Pop Art Is Popping Up At Cincinnati Art Museum

Artists have to come from somewhere, I suppose. Still, it’s remarkable how many of the giants of Pop Art came from and/or matriculated in our stretch of the Midwest — Andy Warhol was born in Pittsburgh, Robert Indiana in the Hoosier state, Roy Lichtenste

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Artists have to come from somewhere, I suppose. Still, it’s remarkable how many of the giants of Pop Art came from and/or matriculated in our stretch of the Midwest — Andy Warhol was born in Pittsburgh, Robert Indiana in the Hoosier state, Roy Lichtenstein studied at Ohio State and Jim Dine and Tom Wesselmann both were born in Cincinnati. 

Both Dine and Wesselmann are the subject of upcoming Cincinnati Art Museum activities — Dine next month and Wesselmann in 2014. At 10 a.m. on April 4, Dine’s 12-foot-tall bronze sculpture Pinocchio (Emotional) — a new museum acquisition — will be unveiled in the traffic-circle island outside the main entrance. It will join Mark DiSuvero’s abstract Atman as a signature outdoor artwork. 

Dine, 76, long has been fascinated by the Pinocchio story and has created prints, paintings and sculpture related to the wooden puppet who takes on a life of his own. The sculpture’s acquisition process started after the museum awarded Dine its first Cincinnati Art Award in 2010. Also on display in the galleries will be a newly acquired print portfolio from Dine’s illustrations for Carlo Collodi’s book, The Adventures of Pinocchio.  

“It is connected to whole Pygmalion myth, the notion the 

artist can create something that comes alive but then leads a life all its own and maybe misbehaves and creates trouble   for the artist as well. So it’s become his alter ego,” Museum Director Aaron Betsky says of Dine’s interest in Pinocchio.

As Betsky and Jessica Flores Garcia, the Contemporary Art  associate curator, were describing the sculpture’s location, I realized it is where the bust of another native son, Sen. Robert A. Taft, used to be. I asked where it had gone, surprised I for one didn’t even notice its removal. Betsky didn't know offhand, saying it hadn't been there when he arrived at the museum. Turns out the museum gave it to  the William Howard Taft National Historic Site in Mount Auburn about a decade ago — the senator was President Taft's son. There’s probably a dissertation somewhere in the symbolism of switching Taft for Pinocchio and what it says about the role of the art museum in the 21st Century.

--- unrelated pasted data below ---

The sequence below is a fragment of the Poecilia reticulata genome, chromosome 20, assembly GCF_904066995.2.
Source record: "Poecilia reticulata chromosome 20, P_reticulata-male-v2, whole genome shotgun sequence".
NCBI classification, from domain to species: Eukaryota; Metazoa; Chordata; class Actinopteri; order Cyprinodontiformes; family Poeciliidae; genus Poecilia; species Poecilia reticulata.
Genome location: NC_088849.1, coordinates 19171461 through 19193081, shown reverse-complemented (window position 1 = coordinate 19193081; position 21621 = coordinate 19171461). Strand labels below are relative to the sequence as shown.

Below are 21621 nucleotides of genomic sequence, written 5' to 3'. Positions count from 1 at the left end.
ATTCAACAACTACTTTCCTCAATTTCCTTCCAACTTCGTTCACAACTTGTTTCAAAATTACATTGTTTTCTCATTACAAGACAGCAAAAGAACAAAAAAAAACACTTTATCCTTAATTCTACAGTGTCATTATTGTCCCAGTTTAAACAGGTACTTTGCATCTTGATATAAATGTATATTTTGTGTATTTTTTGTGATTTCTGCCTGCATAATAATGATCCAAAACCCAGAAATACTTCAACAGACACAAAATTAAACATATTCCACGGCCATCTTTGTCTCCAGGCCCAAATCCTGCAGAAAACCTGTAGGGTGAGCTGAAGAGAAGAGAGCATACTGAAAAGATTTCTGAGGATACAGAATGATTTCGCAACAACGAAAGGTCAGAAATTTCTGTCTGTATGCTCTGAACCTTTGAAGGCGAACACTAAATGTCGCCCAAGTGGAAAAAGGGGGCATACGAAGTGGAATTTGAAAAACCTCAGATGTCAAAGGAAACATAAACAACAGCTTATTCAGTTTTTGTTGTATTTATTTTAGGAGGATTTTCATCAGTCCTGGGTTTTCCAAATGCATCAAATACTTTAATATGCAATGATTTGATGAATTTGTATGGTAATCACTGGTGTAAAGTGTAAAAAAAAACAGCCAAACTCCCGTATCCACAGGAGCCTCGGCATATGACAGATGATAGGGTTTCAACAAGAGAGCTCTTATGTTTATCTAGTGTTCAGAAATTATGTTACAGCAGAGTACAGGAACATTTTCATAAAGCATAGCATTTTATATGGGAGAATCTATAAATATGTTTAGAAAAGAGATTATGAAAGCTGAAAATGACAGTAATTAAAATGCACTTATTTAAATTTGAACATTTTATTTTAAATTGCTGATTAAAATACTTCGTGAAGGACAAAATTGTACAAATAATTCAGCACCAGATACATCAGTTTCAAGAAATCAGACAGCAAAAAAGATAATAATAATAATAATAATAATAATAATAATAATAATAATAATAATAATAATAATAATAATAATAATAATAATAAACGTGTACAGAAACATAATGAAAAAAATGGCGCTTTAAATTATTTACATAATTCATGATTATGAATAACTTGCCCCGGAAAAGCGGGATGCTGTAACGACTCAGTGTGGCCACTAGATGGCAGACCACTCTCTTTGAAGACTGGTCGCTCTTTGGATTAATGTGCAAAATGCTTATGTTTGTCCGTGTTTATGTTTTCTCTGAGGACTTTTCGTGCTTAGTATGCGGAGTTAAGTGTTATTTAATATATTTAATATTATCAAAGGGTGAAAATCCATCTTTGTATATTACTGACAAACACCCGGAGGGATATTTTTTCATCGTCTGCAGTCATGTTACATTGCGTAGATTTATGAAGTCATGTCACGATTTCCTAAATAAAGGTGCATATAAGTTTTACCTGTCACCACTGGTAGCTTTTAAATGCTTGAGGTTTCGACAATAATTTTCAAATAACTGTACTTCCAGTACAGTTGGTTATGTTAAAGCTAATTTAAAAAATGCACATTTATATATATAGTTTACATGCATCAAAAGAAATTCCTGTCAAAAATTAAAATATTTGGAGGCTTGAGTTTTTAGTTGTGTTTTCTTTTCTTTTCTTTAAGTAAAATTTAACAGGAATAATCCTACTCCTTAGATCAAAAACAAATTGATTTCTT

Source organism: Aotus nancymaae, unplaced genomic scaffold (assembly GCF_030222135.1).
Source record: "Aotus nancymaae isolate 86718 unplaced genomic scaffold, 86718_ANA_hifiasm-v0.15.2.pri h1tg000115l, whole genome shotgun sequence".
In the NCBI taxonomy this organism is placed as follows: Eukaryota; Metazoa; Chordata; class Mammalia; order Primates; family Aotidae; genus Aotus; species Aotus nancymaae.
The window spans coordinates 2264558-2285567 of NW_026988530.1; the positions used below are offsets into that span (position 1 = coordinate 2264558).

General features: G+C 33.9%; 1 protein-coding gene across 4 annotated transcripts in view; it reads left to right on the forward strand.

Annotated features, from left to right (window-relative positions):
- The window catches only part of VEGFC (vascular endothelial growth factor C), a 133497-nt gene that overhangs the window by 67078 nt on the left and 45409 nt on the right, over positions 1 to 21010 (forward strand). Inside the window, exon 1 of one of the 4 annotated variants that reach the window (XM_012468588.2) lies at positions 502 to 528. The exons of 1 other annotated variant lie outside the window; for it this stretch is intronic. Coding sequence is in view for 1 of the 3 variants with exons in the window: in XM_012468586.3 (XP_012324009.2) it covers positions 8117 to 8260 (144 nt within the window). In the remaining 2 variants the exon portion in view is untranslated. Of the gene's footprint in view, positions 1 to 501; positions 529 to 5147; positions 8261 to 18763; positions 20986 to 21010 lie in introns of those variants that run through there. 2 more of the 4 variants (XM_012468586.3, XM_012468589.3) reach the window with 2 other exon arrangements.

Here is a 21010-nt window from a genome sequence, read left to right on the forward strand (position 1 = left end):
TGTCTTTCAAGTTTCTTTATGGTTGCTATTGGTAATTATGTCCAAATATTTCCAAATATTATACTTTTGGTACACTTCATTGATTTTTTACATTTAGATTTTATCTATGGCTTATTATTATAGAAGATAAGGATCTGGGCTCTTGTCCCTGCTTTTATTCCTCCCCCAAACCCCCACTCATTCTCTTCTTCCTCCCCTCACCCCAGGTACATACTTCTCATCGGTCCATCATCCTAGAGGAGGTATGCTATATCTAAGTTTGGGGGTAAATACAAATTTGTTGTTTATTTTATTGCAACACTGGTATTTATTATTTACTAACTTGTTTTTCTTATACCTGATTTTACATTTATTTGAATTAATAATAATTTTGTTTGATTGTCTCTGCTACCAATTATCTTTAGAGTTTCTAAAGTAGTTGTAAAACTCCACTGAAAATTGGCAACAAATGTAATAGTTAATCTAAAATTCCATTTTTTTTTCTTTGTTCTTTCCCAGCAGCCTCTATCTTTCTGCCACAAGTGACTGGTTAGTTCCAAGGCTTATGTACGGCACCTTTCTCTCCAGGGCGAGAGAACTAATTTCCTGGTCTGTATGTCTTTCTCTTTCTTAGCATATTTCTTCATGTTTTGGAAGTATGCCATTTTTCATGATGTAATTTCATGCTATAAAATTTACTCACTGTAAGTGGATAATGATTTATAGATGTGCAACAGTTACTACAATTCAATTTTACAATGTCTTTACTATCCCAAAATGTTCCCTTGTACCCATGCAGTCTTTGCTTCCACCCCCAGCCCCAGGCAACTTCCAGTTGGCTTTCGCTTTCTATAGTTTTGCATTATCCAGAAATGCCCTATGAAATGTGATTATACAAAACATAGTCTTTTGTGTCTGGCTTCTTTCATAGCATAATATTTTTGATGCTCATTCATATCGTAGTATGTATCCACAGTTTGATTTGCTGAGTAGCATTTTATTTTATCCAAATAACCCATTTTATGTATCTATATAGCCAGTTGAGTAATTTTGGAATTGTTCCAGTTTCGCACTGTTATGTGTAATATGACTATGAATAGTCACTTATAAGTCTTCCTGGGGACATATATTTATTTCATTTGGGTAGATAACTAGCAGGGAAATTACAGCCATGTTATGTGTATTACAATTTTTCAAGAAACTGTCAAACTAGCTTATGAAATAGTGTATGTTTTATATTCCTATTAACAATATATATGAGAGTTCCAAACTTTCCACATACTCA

“We think it will put a cheerful and accessible face (on the museum),” Betsky says. “We think this will make a good balance with that wonderful classical entry piece.”

Meanwhile, not long after Betsky arrived here in 2006, he began considering a retrospective for Wesselmann, who died in 2004 at age 73 and was most famous for his colorful, abstracted, flat-formed paintings of “Great American Nude” women. In 2009 Betsky told this writer the museum was organizing one, and he later added it was collaborating with the Montreal Museum of Fine Arts. However, the retrospective is scheduled to open May 18 in Montreal, and there is no mention of Cincinnati. (The Wesselmann estate, which helped organize the show, lists on its website Virginia Museum of Fine Arts as a 2013 venue.) So what gives?

It turns out Cincinnati couldn’t show it so soon, but has scheduled a somewhat retooled Wesselmann retrospective for January 2014. Afterward, it will go to Denver. But while a majority of the roughly 100 major works will be the same as the Montreal show, about a dozen or so will be different. And Cincinnati is planning a change in focus from Montreal’s emphasis on Wesselmann’s contribution to Pop.

“He’s obviously an artist of signal importance who, when he died, was not as recognized as he should have been,” Betsky says. “In recent years, people have come back to look at his work and realize it wasn’t just Pop, but a way of looking at American consumer culture and the grand tradition of Western art — and interweaving them. That has led to a large project to get Wesselmann back in the public eye.”

Flores says she hopes to position Wesselmann’s work as part of its times, especially the women’s rights movement. 

“Wesselmann’s looking at the female nude was really a way of celebrating it, and not necessarily exploiting it,” she says.

Look for this show to posit these interesting ideas on Wesselmann’s work, along with presenting his art on a grand scale for his hometown.

The museum also is looking for an off-site space for the show, whose size creates problems for installation at its Eden Park building. 

“We like the idea of going into the real world,” Betsky says. “We want to be right in the city where the commercial life is.”

The online version of this article was updated on March 22 to reflect corrected information relating to the Taft bust.

CONTACT STEVEN ROSEN: [email protected]

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